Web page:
RETURNS INT
  DETERMINISTIC
  BEGIN
    DECLARE s1_len, s2_len, i, j, c, c_temp, cost INT;
    DECLARE s1_char CHAR;
    -- max strlen=255
    DECLARE cv0, cv1 VARBINARY(256);
    SET s1_len = CHAR_LENGTH(s1), s2_len = CHAR_LENGTH(s2), cv1 = 0x00, j = 1, i = 1, c = 0;
    IF s1 = s2 THEN
      RETURN 0;
    ELSEIF s1_len = 0 THEN
      RETURN s2_len;
    ELSEIF s2_len = 0 THEN
      RETURN s1_len;
    ELSE
      WHILE j <= s2_len DO
        SET cv1 = CONCAT(cv1, UNHEX(HEX(j))), j = j + 1;
      END WHILE;
      WHILE i <= s1_len DO
        SET s1_char = SUBSTRING(s1, i, 1), c = i, cv0 = UNHEX(HEX(i)), j = 1;
        WHILE j <= s2_len DO
          SET c = c + 1;
          IF s1_char = SUBSTRING(s2, j, 1) THEN 
            SET cost = 0; ELSE SET cost = 1;
          END IF;
          SET c_temp = CONV(HEX(SUBSTRING(cv1, j, 1)), 16, 10) + cost;
          IF c > c_temp THEN SET c = c_temp; END IF;
            SET c_temp = CONV(HEX(SUBSTRING(cv1, j+1, 1)), 16, 10) + 1;
            IF c > c_temp THEN 
              SET c = c_temp; 
            END IF;
            SET cv0 = CONCAT(cv0, UNHEX(HEX(c))), j = j + 1;
        END WHILE;
        SET cv1 = cv0, i = i + 1;
      END WHILE;
    END IF;
    RETURN c;
END$$

DELIMITER ;
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If you are dealing with very large data sets I have found that it is much more efficient to handle the Levenshtein operations and sorting in PHP than it is in MySQL. e.g. query of about 1000 records:

MySQL( ~ 0.0050s) -> PHP Levenshtein( ~ 1.300s)

vs.

MySQL Levenshtein( >= 5.000s) -> PHP( ~ 0.250s)

There are also many other options for optimizing search engines but if you want to use Levenshtein just be aware of the data you'll be handling and the latencies you want.

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There are two ways to implement a Levenshtein function in MySQL. The first is to create a STORED FUNCTION which operates much like a STORED TRANSACTION, except it has distinct inputs and an output. This is fine for small datasets, but a little slow on anything approaching several thousand rows. You can find more info here: http://kristiannissen.wordpress.com/2010/07/08/mysql-levenshtein/

The second method is to implement a User Defined Function in C/C++ and link it into MySQL as a shared library (*.so file). This method also uses a STORED FUNCTION to call the library, which means the actual query for this or the first method may be identical (providing the inputs to both functions are the same). You can find out more about this method here: http://samjlevy.com/mysql-levenshtein-and-damerau-levenshtein-udfs/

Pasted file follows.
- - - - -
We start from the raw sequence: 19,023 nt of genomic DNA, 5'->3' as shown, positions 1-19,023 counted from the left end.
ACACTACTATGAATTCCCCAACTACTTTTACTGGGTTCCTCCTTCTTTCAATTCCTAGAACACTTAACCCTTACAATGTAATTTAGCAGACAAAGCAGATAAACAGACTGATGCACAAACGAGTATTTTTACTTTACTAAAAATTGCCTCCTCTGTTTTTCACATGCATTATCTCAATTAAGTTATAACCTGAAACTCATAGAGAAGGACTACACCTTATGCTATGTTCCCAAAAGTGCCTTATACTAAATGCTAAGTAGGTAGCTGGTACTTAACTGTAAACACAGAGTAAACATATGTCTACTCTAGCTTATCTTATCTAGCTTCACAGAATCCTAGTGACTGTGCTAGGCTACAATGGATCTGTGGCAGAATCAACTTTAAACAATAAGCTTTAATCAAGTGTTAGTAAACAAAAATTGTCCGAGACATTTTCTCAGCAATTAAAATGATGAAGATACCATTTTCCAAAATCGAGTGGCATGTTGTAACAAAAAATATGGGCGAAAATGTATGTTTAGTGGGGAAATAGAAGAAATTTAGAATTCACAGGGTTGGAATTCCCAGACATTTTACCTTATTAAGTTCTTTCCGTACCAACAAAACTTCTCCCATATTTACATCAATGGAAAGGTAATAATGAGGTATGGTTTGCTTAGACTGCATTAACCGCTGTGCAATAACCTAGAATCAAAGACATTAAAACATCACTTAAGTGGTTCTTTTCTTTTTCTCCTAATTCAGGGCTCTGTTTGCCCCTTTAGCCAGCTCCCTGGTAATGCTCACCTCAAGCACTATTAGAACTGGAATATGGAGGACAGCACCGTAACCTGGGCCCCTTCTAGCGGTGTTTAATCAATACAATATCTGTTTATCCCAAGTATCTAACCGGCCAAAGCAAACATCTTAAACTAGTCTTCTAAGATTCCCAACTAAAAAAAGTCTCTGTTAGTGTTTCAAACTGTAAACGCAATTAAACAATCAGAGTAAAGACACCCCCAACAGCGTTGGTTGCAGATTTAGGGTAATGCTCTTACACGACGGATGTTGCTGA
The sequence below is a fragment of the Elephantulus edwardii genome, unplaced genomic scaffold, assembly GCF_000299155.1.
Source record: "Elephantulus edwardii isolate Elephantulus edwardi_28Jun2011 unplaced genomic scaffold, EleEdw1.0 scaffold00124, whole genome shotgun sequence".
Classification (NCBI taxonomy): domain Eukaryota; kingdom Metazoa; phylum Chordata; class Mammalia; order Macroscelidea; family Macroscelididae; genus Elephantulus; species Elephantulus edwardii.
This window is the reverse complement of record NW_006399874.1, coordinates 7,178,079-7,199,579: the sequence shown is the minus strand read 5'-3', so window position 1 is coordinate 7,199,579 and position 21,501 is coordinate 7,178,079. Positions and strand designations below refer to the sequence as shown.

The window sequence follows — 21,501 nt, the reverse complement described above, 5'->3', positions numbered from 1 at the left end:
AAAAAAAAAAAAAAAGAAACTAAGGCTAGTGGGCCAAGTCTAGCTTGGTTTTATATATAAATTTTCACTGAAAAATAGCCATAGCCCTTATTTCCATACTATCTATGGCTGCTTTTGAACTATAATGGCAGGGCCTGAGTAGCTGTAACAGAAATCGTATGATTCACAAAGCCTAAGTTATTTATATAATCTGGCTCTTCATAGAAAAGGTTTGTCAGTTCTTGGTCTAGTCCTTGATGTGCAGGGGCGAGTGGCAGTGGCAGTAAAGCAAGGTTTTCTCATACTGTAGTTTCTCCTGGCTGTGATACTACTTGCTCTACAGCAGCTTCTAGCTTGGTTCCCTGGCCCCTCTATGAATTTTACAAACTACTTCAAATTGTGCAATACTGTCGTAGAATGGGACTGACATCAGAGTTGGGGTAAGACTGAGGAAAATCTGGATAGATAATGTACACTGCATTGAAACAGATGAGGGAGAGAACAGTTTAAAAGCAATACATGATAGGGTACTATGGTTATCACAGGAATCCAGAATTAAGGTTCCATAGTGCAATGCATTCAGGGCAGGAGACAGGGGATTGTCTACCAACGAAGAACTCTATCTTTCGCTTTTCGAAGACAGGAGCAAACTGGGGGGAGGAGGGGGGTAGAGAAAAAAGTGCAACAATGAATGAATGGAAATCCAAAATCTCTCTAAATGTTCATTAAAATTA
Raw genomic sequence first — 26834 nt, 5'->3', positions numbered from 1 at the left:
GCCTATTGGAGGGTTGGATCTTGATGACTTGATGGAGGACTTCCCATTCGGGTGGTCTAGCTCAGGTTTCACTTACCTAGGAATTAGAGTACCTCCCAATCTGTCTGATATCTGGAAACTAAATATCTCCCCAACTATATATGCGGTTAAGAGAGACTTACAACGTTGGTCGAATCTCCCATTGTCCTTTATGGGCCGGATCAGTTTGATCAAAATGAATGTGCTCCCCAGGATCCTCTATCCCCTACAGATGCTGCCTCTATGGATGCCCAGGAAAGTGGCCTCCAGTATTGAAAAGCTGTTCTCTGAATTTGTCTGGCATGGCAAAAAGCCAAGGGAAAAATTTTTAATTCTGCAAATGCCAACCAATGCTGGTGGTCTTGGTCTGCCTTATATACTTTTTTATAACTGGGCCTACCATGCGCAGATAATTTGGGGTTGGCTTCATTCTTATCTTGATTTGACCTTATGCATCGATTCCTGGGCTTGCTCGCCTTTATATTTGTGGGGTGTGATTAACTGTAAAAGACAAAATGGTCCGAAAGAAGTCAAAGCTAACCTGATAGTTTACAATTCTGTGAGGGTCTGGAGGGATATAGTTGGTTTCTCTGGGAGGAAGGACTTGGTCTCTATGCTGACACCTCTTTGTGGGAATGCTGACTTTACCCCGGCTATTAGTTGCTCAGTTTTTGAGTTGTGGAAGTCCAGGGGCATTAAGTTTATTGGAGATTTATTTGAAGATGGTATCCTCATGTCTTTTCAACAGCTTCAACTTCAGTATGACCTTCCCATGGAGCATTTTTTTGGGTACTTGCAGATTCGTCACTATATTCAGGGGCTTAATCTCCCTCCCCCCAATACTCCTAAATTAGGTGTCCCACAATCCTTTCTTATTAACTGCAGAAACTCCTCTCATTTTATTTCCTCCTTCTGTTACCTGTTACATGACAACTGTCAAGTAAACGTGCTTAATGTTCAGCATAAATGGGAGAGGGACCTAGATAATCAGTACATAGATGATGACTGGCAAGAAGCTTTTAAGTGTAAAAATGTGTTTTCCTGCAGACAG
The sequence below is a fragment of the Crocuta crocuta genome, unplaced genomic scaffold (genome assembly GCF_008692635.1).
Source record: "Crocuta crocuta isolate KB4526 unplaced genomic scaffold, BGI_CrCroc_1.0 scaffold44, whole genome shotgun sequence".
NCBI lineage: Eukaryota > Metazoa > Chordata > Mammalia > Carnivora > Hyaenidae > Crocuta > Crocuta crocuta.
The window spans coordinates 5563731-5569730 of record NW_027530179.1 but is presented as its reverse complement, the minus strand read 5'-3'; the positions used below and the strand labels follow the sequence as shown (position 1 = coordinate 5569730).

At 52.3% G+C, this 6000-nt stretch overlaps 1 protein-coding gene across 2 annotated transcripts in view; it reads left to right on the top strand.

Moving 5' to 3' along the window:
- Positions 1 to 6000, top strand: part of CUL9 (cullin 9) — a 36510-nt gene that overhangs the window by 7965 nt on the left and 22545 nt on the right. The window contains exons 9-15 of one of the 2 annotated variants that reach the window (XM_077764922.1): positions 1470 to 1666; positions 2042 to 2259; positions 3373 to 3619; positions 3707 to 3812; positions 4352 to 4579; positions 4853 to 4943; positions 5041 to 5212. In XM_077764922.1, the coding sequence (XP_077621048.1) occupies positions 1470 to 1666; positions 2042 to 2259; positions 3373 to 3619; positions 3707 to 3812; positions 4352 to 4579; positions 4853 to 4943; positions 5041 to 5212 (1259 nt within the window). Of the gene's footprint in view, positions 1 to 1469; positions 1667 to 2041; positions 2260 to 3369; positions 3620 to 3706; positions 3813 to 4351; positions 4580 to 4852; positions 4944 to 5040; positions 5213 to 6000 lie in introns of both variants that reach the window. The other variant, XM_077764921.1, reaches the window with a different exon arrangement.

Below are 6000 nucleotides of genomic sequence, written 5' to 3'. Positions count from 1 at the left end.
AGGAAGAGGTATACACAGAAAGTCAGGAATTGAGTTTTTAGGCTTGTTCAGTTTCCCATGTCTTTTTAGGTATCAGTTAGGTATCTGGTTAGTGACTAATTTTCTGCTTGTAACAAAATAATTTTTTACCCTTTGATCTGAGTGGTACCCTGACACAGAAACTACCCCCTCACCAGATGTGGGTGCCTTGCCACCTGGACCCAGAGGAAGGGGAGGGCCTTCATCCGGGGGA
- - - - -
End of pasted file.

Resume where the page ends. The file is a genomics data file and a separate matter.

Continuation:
With either of these methods, your query would be something like:

SELECT term FROM words WHERE levenshtein(term, 'term') < 5;

Also, remember that the 'threshold' value should change in relation to the original word length. It's better to think of it in terms of a percentage value, i.e. half your word = 50%, half of 'term' = 2.

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If you have a huge database, you can filter the words first using SOUNDEX:

$word = strtolower($_GET['term']);

$q = mysql_query("SELECT LOWER(`term`) FROM `words` WHERE SOUNDEX(term) = SOUNDEX(" . $word . ")");

while($r = mysql_fetch_assoc($q)) { 

    $lev = levenshtein($word, $r['term']);

    ....

}
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You can make this code look a bit neater but @profitphp is right, you can't doing it in MySQL without a levenstein library.

$word = strtolower($_GET['term']);

$q = mysql_uqery("SELECT LOWER(`term`) FROM `words`");

while($r = mysql_fetch_assoc($q)) { 

    $lev = levenshtein($word, $r['term']);

    ....

}
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I do this in Oracle by implementing the algortihm in PLSQL inside a function that can be called.

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That is one query. If you're asking if you can move the levenshtein functionality to mysql, you can't.

Ok, well you can, but its not any easier than just doing it in php.

http://www.artfulsoftware.com/infotree/queries.php?&bw=1280#552